Friday, June 29, 2018

Lean Quote: Lead By Example and Make a Difference

On Fridays I will post a Lean related Quote. Throughout our lifetimes many people touch our lives and leave us with words of wisdom. These can both be a source of new learning and also a point to pause and reflect upon lessons we have learned. Within Lean active learning is an important aspect on this journey because without learning we can not improve.


"The reality is that the only way change comes is when you lead by example." — Anne Wojcicki

Although leading by example isn’t exactly a new or revolutionary management style, it is one that many struggle with and one that can be difficult to master. Even the most technical of leaders and those who have all of the certifications they need and all of the rules and regulations memorized, often find that leading by example isn’t as easy as taking a class or memorizing a handbook.

Leading by example not only holds the managers to strict standards but it requires a great deal of interpersonal communication skills. Those who lead by example need to be able to form strong human relationships with those that they need. This can be a challenge for any manager, especially those who aren’t exactly natural born leaders. The good news is, there are several proven strategies that can help any manager, in virtually any field to master the often tricky art of leading by example.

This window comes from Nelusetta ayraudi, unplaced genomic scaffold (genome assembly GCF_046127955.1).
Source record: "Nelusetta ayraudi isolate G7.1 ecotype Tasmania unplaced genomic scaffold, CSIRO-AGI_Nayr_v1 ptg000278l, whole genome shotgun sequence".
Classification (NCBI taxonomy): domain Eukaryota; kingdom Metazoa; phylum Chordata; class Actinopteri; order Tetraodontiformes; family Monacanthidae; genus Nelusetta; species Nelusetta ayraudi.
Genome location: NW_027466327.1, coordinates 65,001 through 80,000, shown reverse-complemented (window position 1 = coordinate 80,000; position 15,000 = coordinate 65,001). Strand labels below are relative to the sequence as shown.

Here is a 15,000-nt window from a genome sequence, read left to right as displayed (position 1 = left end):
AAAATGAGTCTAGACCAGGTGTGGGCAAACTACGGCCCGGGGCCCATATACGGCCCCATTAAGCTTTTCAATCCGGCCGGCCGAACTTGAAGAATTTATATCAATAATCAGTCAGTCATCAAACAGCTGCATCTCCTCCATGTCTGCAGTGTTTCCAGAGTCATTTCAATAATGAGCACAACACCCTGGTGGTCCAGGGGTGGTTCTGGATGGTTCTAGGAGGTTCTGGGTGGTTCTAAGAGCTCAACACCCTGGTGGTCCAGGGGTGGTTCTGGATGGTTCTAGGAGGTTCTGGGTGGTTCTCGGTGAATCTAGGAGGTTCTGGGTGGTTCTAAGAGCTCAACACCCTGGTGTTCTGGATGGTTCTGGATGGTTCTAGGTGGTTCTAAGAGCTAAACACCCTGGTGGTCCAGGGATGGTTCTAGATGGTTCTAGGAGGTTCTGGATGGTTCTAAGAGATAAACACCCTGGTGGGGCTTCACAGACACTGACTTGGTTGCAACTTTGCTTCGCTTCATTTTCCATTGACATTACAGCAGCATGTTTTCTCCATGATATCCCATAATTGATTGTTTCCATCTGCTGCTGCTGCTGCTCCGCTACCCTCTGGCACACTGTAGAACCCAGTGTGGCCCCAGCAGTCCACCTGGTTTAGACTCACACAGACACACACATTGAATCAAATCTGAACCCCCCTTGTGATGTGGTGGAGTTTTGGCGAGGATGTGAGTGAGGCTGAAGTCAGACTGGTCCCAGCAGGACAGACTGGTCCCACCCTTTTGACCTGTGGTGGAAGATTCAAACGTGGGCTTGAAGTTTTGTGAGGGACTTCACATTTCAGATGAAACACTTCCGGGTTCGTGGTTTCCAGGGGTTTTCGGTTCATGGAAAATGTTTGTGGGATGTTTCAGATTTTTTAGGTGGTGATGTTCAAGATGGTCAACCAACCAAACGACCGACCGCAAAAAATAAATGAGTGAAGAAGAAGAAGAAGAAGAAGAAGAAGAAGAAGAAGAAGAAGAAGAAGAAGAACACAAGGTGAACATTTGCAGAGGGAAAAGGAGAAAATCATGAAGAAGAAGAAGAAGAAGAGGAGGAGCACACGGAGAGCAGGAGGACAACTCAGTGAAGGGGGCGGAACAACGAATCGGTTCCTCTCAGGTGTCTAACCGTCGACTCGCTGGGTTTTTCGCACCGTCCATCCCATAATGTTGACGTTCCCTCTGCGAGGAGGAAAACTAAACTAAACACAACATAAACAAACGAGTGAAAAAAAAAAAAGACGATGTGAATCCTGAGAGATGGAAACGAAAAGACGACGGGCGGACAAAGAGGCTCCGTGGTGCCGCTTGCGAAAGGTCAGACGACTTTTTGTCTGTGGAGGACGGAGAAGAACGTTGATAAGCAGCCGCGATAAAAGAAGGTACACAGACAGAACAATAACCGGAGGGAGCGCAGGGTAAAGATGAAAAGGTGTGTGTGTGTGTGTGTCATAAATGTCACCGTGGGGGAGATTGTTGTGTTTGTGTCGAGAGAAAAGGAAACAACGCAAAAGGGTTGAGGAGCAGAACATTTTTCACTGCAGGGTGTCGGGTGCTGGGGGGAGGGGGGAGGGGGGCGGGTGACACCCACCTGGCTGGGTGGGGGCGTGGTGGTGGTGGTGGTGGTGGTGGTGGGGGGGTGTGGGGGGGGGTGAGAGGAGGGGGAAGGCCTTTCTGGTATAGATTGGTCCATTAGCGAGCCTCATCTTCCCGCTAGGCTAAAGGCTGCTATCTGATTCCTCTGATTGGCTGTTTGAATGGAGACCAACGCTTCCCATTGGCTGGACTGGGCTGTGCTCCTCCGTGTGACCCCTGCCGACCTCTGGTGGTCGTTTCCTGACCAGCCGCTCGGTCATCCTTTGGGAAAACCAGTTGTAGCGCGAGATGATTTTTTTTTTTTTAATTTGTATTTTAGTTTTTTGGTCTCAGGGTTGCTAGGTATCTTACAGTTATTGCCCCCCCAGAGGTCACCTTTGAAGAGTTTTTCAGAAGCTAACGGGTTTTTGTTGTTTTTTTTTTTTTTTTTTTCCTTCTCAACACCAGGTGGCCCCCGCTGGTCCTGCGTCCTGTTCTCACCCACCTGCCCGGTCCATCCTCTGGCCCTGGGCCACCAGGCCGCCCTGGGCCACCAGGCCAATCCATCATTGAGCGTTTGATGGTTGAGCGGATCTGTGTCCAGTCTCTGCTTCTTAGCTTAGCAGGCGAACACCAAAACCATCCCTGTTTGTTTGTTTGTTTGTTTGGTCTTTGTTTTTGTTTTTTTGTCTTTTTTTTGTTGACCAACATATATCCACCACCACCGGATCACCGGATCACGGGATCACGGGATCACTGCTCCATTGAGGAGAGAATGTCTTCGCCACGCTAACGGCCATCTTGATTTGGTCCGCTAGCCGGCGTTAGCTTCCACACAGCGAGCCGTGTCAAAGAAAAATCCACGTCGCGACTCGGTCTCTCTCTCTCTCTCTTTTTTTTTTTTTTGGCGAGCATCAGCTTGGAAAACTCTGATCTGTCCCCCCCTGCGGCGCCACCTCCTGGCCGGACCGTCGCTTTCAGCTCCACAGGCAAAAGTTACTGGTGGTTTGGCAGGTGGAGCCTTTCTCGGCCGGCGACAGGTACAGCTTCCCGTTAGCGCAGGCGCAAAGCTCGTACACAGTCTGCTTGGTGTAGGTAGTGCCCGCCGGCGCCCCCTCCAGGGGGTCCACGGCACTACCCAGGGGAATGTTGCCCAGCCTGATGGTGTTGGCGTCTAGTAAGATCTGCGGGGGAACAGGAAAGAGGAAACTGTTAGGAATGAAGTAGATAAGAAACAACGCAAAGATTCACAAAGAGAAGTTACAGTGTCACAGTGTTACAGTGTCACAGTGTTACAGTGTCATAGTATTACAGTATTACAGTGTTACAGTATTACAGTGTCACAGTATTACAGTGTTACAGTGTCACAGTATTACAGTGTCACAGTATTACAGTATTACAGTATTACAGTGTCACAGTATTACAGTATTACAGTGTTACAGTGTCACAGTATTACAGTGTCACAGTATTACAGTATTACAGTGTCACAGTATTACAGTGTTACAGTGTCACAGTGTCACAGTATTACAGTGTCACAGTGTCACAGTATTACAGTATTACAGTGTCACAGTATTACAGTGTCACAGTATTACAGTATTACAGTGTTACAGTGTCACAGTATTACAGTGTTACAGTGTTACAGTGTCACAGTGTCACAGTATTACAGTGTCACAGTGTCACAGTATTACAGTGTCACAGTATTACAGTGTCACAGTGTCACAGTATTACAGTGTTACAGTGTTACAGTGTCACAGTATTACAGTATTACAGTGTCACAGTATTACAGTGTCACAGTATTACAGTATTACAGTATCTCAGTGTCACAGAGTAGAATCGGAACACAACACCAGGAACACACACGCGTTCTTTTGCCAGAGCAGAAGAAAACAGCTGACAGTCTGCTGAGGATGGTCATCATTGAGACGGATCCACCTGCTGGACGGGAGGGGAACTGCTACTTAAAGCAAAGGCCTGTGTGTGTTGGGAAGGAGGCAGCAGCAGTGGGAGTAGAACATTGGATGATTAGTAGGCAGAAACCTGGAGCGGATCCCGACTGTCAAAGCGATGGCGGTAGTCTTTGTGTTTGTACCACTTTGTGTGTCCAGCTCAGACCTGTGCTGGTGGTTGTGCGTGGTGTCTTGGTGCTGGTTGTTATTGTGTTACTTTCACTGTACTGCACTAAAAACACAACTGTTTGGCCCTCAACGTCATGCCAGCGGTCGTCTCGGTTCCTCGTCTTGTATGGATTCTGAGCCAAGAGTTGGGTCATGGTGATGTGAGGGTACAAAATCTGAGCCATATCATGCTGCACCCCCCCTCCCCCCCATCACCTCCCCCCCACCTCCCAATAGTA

Listen to your team. Practice patience and try to not interrupt when someone is talking. Be attentive, make eye contact, nod and ask pertinent questions. Ask questions. Seek to understand. You’ll receive valuable insights and set a tone that encourages healthy dialogue.

Roll up your sleeves. Show that when a job needs to be done, everyone at every level needs to chip in and participate. Do your part, and make sure that what needs to get done, gets done.

Establish an impeccable standard of excellence. The best way to establish a standard is by modeling the expected behavior yourself. Showcase excellence. When your actions have the potential to affect everyone around you and the bottom line, don't dabble in mediocrity. Reflecting excellence is critical to exercising effective leadership.

Be a fearless problem solver. Instead of freaking out in a bad situation, focus on ways to deal with problems. Be fearless and create solutions. How a leader reacts in a bad situation speaks a lot about his personality. So, make sure that you create a good example for others.

Take responsibility. Blame costs you your credibility, keeps team members on the defensive and ultimately sabotages real growth. Great leaders know when to accept that mistakes have been made and take it upon themselves to fix them.

Praise improvement, even minor improvements. Psychologists discovered long ago that when you positively reinforce a desired behavior, people are far more likely to repeat that behavior. Most people want to do the right thing, which means you will find far more success in leading a team if you focus on using positive reinforcement rather than negative actions like threats and fear tactics.


When you lead by example your behavior becomes a catalyst for people’s trust and faith in you. And it also emphasizes what you stand for. Leading by example shows people exactly what you expect and gives them living proof that it can be done. On a deeper level, leading by example and being as good as your words builds trust. It’s a sign that you take what you say seriously so they can, too.

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